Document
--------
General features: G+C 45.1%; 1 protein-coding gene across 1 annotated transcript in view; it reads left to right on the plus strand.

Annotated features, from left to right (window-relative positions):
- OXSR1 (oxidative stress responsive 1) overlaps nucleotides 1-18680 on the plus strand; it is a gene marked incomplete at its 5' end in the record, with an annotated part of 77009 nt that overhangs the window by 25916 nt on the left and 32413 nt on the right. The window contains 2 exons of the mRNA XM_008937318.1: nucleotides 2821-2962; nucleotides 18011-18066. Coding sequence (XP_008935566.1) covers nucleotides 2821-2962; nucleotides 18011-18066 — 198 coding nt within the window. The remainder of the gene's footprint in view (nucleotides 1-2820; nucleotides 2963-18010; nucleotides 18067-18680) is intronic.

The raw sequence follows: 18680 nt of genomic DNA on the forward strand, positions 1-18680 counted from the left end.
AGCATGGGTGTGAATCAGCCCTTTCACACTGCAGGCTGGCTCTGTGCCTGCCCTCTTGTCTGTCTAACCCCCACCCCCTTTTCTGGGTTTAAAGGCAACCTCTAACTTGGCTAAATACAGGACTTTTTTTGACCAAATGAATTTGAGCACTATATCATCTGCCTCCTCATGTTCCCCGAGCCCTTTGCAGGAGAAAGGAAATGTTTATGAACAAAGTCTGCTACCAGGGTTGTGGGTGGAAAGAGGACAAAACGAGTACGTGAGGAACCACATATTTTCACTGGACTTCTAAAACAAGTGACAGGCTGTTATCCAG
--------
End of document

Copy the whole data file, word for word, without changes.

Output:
General features: G+C 45.1%; 1 protein-coding gene across 1 annotated transcript in view; it reads left to right on the plus strand.

Annotated features, from left to right (window-relative positions):
- OXSR1 (oxidative stress responsive 1) overlaps nucleotides 1-18680 on the plus strand; it is a gene marked incomplete at its 5' end in the record, with an annotated part of 77009 nt that overhangs the window by 25916 nt on the left and 32413 nt on the right. The window contains 2 exons of the mRNA XM_008937318.1: nucleotides 2821-2962; nucleotides 18011-18066. Coding sequence (XP_008935566.1) covers nucleotides 2821-2962; nucleotides 18011-18066 — 198 coding nt within the window. The remainder of the gene's footprint in view (nucleotides 1-2820; nucleotides 2963-18010; nucleotides 18067-18680) is intronic.

The raw sequence follows: 18680 nt of genomic DNA on the forward strand, positions 1-18680 counted from the left end.
AGCATGGGTGTGAATCAGCCCTTTCACACTGCAGGCTGGCTCTGTGCCTGCCCTCTTGTCTGTCTAACCCCCACCCCCTTTTCTGGGTTTAAAGGCAACCTCTAACTTGGCTAAATACAGGACTTTTTTTGACCAAATGAATTTGAGCACTATATCATCTGCCTCCTCATGTTCCCCGAGCCCTTTGCAGGAGAAAGGAAATGTTTATGAACAAAGTCTGCTACCAGGGTTGTGGGTGGAAAGAGGACAAAACGAGTACGTGAGGAACCACATATTTTCACTGGACTTCTAAAACAAGTGACAGGCTGTTATCCAG